Fig. 4

Forest plot of the change in estimated GFR by treatment group (washout minus baseline, ml min−1 1.73 m−2) for baseline subgroups. aIndependently significant change from baseline (p < 0.05); subgroups are based on prespecified classifications based on clinical relevance or approximate medians. bLow HDL-cholesterol: men <1.03 mmol/l, women <1.29 mmol/l. cTreatment×subgroup interactions were significant only for triacylglycerol (p = 0.03) and marked dyslipidaemia (p = 0.03). dMarked dyslipidaemia: triacylglycerol ≥2.3 mmol/l and low HDL-cholesterol. eMicroalbuminuria was defined as urinary ACR ≥2.5 mg/mmol (men) and ≥3.5 mg/mmol (women); macroalbuminuria as urinary ACR >25 mg/mmol (men) or >35 mg/mmol (women) (revised sex-specific cut-points) [45]. ARB, angiotensin-receptor blocker. eGFR, estimated GFR

Albuminuria and effects of fenofibrate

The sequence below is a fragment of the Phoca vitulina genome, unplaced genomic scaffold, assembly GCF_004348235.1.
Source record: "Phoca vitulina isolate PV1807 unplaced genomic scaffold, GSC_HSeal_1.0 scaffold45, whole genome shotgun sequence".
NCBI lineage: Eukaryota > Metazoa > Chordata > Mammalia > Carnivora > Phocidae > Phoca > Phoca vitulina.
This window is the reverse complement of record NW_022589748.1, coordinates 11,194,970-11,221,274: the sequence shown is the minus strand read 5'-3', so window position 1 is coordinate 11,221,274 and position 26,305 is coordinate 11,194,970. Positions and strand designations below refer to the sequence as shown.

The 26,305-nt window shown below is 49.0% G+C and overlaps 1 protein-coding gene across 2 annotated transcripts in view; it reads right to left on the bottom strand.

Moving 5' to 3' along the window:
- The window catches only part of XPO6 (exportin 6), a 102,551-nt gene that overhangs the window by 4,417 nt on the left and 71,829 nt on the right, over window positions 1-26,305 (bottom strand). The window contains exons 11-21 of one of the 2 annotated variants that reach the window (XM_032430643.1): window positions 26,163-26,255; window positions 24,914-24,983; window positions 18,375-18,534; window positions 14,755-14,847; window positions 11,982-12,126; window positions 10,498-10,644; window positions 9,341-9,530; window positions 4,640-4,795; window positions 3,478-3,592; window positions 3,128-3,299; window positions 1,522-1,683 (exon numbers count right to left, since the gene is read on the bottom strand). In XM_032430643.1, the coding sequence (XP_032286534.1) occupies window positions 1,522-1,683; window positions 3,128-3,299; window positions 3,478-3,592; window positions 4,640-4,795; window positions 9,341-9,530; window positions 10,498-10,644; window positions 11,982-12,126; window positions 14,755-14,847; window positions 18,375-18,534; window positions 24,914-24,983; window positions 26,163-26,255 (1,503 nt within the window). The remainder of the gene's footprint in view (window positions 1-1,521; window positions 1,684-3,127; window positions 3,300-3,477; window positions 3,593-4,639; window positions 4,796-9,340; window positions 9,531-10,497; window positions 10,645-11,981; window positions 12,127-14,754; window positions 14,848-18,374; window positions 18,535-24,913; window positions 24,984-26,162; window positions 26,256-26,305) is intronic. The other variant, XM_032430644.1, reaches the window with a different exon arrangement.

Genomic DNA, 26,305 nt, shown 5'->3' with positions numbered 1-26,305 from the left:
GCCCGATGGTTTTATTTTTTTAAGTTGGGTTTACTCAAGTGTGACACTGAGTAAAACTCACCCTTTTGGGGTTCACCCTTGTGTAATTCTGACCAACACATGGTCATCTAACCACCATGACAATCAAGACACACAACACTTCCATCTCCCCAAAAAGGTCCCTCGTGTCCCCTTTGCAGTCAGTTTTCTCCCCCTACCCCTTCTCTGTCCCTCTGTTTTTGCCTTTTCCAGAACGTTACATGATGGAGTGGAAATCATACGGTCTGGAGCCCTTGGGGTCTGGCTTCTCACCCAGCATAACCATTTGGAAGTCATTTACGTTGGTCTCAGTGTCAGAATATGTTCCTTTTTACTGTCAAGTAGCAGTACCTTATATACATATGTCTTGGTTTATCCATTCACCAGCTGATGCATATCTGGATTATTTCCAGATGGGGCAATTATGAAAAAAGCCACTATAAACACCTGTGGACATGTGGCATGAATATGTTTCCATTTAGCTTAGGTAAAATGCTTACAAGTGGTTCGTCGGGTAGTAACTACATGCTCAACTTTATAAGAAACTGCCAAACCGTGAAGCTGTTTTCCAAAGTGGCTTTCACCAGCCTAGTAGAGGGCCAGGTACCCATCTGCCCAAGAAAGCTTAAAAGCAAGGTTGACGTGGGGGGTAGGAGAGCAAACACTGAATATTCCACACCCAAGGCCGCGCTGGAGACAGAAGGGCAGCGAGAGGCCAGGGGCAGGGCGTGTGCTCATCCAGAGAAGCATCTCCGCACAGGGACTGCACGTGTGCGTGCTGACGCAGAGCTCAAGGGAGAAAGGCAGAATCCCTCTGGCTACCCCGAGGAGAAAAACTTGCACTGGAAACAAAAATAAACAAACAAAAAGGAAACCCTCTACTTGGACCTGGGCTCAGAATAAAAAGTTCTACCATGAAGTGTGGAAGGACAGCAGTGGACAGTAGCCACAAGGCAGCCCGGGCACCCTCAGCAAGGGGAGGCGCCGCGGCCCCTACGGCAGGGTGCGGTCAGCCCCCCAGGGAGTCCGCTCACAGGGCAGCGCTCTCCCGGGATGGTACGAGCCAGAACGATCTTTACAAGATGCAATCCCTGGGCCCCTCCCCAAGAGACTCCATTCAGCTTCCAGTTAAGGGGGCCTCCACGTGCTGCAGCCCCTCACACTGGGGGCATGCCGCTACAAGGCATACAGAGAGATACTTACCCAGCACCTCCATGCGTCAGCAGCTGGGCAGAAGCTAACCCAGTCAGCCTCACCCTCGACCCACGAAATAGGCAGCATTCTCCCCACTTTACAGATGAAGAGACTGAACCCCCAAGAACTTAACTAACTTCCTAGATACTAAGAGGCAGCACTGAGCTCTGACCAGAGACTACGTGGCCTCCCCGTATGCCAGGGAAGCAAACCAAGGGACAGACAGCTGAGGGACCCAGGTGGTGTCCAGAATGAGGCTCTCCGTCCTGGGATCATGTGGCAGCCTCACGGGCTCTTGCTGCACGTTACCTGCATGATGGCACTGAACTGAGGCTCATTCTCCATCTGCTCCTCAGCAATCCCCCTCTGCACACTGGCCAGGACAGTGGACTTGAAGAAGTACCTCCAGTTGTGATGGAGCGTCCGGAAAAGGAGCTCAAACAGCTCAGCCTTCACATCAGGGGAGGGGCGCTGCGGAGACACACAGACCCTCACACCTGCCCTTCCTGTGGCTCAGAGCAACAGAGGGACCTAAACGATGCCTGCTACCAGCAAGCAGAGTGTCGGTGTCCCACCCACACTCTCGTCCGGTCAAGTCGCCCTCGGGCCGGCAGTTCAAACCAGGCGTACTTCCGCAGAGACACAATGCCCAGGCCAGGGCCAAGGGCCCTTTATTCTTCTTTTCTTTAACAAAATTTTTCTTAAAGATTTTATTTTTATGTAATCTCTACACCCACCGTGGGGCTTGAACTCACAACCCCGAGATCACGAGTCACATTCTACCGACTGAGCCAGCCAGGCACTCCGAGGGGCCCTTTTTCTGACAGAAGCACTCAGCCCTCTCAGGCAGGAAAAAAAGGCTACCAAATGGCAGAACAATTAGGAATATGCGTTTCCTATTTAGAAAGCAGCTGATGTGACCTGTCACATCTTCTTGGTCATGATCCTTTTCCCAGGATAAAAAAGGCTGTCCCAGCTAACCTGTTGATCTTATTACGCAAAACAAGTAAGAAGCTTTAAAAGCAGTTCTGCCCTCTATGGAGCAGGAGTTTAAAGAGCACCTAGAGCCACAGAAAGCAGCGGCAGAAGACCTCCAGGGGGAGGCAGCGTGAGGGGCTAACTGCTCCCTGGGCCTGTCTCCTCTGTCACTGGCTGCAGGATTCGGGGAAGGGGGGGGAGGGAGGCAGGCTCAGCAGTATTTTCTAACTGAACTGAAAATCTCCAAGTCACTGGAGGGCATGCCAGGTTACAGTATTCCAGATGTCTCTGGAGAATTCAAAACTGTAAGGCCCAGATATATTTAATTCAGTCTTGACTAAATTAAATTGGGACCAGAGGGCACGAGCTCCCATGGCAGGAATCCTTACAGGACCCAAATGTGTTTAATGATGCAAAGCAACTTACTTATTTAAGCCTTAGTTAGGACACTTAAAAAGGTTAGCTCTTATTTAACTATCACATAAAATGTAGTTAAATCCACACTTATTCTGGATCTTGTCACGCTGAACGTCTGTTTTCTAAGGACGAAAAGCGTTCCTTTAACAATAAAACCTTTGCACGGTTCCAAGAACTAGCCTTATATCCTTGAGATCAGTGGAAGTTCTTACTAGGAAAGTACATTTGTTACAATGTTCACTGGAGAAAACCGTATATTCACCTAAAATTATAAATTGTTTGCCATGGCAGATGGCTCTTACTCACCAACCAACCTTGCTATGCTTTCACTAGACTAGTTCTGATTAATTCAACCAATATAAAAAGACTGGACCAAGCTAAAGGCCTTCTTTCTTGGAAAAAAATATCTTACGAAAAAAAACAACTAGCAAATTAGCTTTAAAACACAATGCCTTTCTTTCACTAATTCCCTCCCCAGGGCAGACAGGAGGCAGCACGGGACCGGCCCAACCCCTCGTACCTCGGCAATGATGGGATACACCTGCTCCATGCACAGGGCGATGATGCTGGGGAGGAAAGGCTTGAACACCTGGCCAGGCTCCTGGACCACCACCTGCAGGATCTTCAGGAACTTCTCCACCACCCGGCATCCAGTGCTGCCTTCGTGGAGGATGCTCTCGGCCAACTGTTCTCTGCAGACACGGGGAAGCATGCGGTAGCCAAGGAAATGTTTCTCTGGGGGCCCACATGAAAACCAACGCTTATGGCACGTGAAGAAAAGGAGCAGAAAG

In both groups, urinary ACR fell over 5 years (Fig. 2c). Determinants of less than average improvement were low urinary ACR or high plasma creatinine at baseline, current smoking, longer diabetes duration and older age. Other predictors (also associated with decline in estimated GFR) included increased plasma homocysteine, HbA1c and renin–angiotensin-system blocker use (p < 0.05 for all). The fall was greater in participants on fenofibrate (23.7% vs 11.5%; mean difference 13.9% [95% CI 9.2–18.3]; p < 0.001). A fall in urinary creatinine concentration was observed with fenofibrate, but this was exceeded by the decrease in urinary albumin concentration, reducing the ratio. This equated to a 0.2 mg/mmol difference in mean ACR at close-out (fenofibrate 1.1 vs placebo 1.3 mg/mmol), reflecting 11.7, 1.0 and 0.1 mg/mmol differences among macro-, micro- and normoalbuminuric participants respectively (ESM Fig. 2). A shift across categories occurred, favouring fenofibrate, with 14% less progression (11.1% vs 12.9%) and 18% more regression (11.2% vs 9.5%; p < 0.001; ESM Table 4). These benefits were similar for all subgroups (including renin–angiotensin system blocker use), except sex, with larger effects among men than women (post hoc analysis, data not shown).